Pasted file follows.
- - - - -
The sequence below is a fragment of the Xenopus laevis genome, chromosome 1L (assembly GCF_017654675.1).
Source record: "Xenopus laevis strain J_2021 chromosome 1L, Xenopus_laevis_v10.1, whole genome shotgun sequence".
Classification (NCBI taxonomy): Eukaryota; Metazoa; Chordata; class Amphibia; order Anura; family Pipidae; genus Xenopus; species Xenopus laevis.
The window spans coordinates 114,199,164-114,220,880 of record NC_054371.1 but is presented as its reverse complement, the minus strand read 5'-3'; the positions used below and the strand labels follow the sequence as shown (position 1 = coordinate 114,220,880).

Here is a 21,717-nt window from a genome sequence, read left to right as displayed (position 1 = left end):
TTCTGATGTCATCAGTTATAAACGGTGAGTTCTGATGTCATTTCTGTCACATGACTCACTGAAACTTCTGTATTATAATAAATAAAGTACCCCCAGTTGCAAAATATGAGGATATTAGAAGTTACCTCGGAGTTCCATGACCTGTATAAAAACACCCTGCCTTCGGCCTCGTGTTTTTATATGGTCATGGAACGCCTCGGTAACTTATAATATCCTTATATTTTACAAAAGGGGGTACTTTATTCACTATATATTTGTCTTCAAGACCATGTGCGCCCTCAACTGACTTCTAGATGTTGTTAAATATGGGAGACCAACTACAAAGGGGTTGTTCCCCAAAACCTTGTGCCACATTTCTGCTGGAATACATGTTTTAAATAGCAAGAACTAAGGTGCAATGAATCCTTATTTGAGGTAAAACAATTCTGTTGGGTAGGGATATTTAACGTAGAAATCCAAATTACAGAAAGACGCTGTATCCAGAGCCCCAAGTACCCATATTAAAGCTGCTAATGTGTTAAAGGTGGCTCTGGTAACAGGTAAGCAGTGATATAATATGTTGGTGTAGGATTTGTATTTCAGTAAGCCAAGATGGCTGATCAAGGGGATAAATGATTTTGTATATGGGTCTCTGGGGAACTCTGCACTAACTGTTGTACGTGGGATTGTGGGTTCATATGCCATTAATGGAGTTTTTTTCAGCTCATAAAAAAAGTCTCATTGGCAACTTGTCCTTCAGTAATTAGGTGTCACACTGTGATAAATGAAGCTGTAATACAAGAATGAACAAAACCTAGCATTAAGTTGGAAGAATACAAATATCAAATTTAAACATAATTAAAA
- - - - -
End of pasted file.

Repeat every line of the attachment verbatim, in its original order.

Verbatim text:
The sequence below is a fragment of the Xenopus laevis genome, chromosome 1L (assembly GCF_017654675.1).
Source record: "Xenopus laevis strain J_2021 chromosome 1L, Xenopus_laevis_v10.1, whole genome shotgun sequence".
Classification (NCBI taxonomy): Eukaryota; Metazoa; Chordata; class Amphibia; order Anura; family Pipidae; genus Xenopus; species Xenopus laevis.
The window spans coordinates 114,199,164-114,220,880 of record NC_054371.1 but is presented as its reverse complement, the minus strand read 5'-3'; the positions used below and the strand labels follow the sequence as shown (position 1 = coordinate 114,220,880).

Here is a 21,717-nt window from a genome sequence, read left to right as displayed (position 1 = left end):
TTCTGATGTCATCAGTTATAAACGGTGAGTTCTGATGTCATTTCTGTCACATGACTCACTGAAACTTCTGTATTATAATAAATAAAGTACCCCCAGTTGCAAAATATGAGGATATTAGAAGTTACCTCGGAGTTCCATGACCTGTATAAAAACACCCTGCCTTCGGCCTCGTGTTTTTATATGGTCATGGAACGCCTCGGTAACTTATAATATCCTTATATTTTACAAAAGGGGGTACTTTATTCACTATATATTTGTCTTCAAGACCATGTGCGCCCTCAACTGACTTCTAGATGTTGTTAAATATGGGAGACCAACTACAAAGGGGTTGTTCCCCAAAACCTTGTGCCACATTTCTGCTGGAATACATGTTTTAAATAGCAAGAACTAAGGTGCAATGAATCCTTATTTGAGGTAAAACAATTCTGTTGGGTAGGGATATTTAACGTAGAAATCCAAATTACAGAAAGACGCTGTATCCAGAGCCCCAAGTACCCATATTAAAGCTGCTAATGTGTTAAAGGTGGCTCTGGTAACAGGTAAGCAGTGATATAATATGTTGGTGTAGGATTTGTATTTCAGTAAGCCAAGATGGCTGATCAAGGGGATAAATGATTTTGTATATGGGTCTCTGGGGAACTCTGCACTAACTGTTGTACGTGGGATTGTGGGTTCATATGCCATTAATGGAGTTTTTTTCAGCTCATAAAAAAAGTCTCATTGGCAACTTGTCCTTCAGTAATTAGGTGTCACACTGTGATAAATGAAGCTGTAATACAAGAATGAACAAAACCTAGCATTAAGTTGGAAGAATACAAATATCAAATTTAAACATAATTAAAA